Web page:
CMS approves New Hampshire to impose Medicaid work requirements

New Hampshire will become the fourth state to impose work requirements on Medicaid beneficiaries, according to a May 7 joint statement from CMS, HHS and New Hampshire Governor Chris Sununu.

New Hampshire, which expanding Medicaid in 2014 under the Affordable Care Act (ACA) to cover those making up to 138 percent of the federal poverty level, will require those between 19 and 64 years old to participate in 100 hours of activity—including work, school, job training and community service—each month. Exemptions will be available for some populations, including some elderly, parents and medically at-risk individuals.

"Work requirements help lift able-bodied individuals out of poverty by empowering them with the dignity of work and self-reliability while also allowing states to control the costs of their Medicaid programs. They help people gain the skills necessary for long-term independence and success,” New Hampshire’s Republican Gov. Governor Chris Sununu said in a statement.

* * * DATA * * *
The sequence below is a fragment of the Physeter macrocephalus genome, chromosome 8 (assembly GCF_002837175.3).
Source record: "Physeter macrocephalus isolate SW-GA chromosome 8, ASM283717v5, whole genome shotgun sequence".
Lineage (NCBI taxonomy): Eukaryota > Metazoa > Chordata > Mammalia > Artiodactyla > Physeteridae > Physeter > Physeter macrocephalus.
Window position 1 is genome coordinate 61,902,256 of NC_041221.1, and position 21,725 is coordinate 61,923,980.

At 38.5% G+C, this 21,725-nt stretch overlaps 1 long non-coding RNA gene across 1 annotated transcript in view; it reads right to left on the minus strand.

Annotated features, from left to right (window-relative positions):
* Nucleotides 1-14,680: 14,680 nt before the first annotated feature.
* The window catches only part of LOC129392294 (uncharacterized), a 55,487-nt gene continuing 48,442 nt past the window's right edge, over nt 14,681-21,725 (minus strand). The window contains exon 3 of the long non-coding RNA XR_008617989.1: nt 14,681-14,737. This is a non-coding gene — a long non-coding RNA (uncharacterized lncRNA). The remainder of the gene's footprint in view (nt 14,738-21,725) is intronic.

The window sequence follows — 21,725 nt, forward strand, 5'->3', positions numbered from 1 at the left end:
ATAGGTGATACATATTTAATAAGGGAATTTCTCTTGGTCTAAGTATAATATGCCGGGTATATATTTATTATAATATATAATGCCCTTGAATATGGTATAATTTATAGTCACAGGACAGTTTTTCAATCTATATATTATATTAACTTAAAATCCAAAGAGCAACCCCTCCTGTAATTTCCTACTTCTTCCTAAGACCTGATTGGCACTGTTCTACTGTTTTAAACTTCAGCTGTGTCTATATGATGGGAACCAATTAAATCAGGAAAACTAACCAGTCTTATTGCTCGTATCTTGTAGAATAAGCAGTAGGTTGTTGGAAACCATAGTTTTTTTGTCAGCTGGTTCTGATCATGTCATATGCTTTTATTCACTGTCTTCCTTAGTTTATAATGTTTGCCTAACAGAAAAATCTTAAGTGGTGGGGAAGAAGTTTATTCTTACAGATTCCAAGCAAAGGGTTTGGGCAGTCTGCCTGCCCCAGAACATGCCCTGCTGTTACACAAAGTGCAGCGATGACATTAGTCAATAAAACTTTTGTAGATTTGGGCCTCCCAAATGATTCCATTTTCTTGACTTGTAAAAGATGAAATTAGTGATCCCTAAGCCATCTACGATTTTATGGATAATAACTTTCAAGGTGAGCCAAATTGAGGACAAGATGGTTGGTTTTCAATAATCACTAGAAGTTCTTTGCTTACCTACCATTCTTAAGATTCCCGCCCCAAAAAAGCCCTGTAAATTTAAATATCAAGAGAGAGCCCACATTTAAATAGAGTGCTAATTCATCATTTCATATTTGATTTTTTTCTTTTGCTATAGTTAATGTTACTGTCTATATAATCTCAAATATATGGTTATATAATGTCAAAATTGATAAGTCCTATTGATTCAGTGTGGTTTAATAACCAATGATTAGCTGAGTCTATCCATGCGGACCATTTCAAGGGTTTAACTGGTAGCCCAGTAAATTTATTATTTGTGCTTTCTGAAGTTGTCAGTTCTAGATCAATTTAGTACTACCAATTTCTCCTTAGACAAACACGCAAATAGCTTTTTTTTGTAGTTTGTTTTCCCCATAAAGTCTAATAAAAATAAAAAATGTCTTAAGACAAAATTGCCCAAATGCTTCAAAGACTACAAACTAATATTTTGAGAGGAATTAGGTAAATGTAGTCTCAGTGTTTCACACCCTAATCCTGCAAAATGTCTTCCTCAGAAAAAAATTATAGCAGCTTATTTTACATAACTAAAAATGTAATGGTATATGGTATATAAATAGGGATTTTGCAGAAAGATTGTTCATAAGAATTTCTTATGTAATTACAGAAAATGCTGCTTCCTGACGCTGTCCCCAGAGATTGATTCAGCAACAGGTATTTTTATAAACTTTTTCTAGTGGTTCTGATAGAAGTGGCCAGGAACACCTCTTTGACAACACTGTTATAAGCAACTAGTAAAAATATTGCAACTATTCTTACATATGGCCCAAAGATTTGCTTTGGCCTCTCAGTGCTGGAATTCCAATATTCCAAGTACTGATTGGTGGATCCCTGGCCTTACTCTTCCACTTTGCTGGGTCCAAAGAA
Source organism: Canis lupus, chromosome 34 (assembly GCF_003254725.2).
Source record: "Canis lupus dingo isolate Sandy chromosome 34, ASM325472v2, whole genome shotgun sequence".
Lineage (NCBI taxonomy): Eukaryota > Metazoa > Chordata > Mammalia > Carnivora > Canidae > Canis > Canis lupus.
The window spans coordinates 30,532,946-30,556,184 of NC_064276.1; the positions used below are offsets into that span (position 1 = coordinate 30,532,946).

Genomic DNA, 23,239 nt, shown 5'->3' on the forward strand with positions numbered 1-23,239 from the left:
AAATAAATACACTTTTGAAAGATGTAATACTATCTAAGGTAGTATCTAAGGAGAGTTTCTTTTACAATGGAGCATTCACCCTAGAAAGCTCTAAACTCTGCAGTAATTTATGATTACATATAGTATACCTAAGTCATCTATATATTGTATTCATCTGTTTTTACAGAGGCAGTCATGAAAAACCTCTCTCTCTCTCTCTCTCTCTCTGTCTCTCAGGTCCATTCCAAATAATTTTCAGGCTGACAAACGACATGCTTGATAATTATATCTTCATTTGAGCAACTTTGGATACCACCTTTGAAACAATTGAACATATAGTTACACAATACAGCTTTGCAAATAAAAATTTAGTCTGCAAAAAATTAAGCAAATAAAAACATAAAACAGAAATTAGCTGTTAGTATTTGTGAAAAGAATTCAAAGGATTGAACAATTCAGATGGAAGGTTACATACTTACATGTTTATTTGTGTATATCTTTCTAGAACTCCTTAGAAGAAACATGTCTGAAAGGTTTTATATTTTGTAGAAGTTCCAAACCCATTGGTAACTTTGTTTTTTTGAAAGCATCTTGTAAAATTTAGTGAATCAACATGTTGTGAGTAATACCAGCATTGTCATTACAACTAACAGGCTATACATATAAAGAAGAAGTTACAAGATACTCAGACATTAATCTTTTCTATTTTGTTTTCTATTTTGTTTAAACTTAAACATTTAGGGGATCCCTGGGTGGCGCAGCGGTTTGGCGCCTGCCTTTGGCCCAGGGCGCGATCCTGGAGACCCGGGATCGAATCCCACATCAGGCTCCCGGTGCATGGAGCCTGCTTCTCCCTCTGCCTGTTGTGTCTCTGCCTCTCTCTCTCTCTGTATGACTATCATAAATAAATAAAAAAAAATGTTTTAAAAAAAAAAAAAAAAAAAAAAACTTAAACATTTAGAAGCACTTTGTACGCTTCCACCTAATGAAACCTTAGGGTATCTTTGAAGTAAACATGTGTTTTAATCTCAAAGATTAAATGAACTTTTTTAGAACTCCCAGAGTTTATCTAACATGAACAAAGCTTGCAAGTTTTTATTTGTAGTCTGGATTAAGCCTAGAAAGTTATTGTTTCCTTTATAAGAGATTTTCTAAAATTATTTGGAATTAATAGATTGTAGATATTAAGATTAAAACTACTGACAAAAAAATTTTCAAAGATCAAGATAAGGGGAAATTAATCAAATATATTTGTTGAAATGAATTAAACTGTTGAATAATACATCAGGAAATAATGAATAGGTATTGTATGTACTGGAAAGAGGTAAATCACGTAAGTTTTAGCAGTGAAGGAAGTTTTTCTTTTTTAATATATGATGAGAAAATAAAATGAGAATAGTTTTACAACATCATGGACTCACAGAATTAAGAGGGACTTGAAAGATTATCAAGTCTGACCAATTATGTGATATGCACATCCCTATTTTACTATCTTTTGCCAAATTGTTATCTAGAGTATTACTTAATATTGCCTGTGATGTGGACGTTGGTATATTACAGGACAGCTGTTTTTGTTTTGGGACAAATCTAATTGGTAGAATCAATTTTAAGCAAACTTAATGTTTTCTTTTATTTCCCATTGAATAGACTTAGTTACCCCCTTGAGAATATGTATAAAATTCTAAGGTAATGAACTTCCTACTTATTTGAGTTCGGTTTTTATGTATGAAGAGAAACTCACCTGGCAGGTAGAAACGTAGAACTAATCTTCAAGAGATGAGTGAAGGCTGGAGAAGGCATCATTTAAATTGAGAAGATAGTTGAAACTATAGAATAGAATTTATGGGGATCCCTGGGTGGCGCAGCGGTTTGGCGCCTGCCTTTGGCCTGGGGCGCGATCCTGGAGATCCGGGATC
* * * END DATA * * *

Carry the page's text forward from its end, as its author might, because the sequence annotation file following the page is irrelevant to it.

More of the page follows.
New Hampshire is the fourth state to implement such requirements after the Trump administration, following Kentucky, Indiana and Arkansas, all of which expanded Medicaid coverage under the ACA. Six states are currently applying for the ability to implement such work requirements.

“I congratulate Governor Sununu’s commitment to join me in improving the lives of Medicaid beneficiaries by creating a crucial link to work and community engagement,” CMS administrator Seema Verma, MPH, said in the joint statement.

Back when such work requirements were announced, American College of Physicians (ACP) president Jack Ende, MD, said this new policy will restrict Medicaid eligibility.

“Medicaid was designed as a healthcare program, to provide vulnerable members of our society with access to care they badly need,” Ende wrote. “Work requirements impose an additional, unnecessary barrier to allowing patients access to vital health care services for people who need access and coverage the most.”